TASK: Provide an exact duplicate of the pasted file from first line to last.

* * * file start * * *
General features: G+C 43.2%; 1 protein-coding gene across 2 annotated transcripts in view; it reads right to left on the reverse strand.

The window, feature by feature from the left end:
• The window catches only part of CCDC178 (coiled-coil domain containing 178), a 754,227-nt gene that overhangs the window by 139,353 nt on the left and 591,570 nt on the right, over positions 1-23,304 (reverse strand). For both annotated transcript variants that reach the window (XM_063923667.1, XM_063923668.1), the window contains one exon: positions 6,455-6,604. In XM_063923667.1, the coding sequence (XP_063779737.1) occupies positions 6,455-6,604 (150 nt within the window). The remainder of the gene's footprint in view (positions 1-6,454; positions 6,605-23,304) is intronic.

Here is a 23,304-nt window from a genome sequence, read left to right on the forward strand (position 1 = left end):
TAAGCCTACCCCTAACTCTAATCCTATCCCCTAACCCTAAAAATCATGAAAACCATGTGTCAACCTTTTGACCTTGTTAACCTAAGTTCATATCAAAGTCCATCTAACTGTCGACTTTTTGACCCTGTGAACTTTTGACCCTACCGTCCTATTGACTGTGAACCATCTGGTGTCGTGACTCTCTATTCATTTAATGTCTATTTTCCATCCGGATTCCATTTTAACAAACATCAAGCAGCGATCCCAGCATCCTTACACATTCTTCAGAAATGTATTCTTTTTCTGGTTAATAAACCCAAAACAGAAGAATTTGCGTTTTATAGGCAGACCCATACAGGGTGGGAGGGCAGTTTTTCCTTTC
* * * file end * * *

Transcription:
General features: G+C 43.2%; 1 protein-coding gene across 2 annotated transcripts in view; it reads right to left on the reverse strand.

The window, feature by feature from the left end:
• The window catches only part of CCDC178 (coiled-coil domain containing 178), a 754,227-nt gene that overhangs the window by 139,353 nt on the left and 591,570 nt on the right, over positions 1-23,304 (reverse strand). For both annotated transcript variants that reach the window (XM_063923667.1, XM_063923668.1), the window contains one exon: positions 6,455-6,604. In XM_063923667.1, the coding sequence (XP_063779737.1) occupies positions 6,455-6,604 (150 nt within the window). The remainder of the gene's footprint in view (positions 1-6,454; positions 6,605-23,304) is intronic.

Here is a 23,304-nt window from a genome sequence, read left to right on the forward strand (position 1 = left end):
TAAGCCTACCCCTAACTCTAATCCTATCCCCTAACCCTAAAAATCATGAAAACCATGTGTCAACCTTTTGACCTTGTTAACCTAAGTTCATATCAAAGTCCATCTAACTGTCGACTTTTTGACCCTGTGAACTTTTGACCCTACCGTCCTATTGACTGTGAACCATCTGGTGTCGTGACTCTCTATTCATTTAATGTCTATTTTCCATCCGGATTCCATTTTAACAAACATCAAGCAGCGATCCCAGCATCCTTACACATTCTTCAGAAATGTATTCTTTTTCTGGTTAATAAACCCAAAACAGAAGAATTTGCGTTTTATAGGCAGACCCATACAGGGTGGGAGGGCAGTTTTTCCTTTC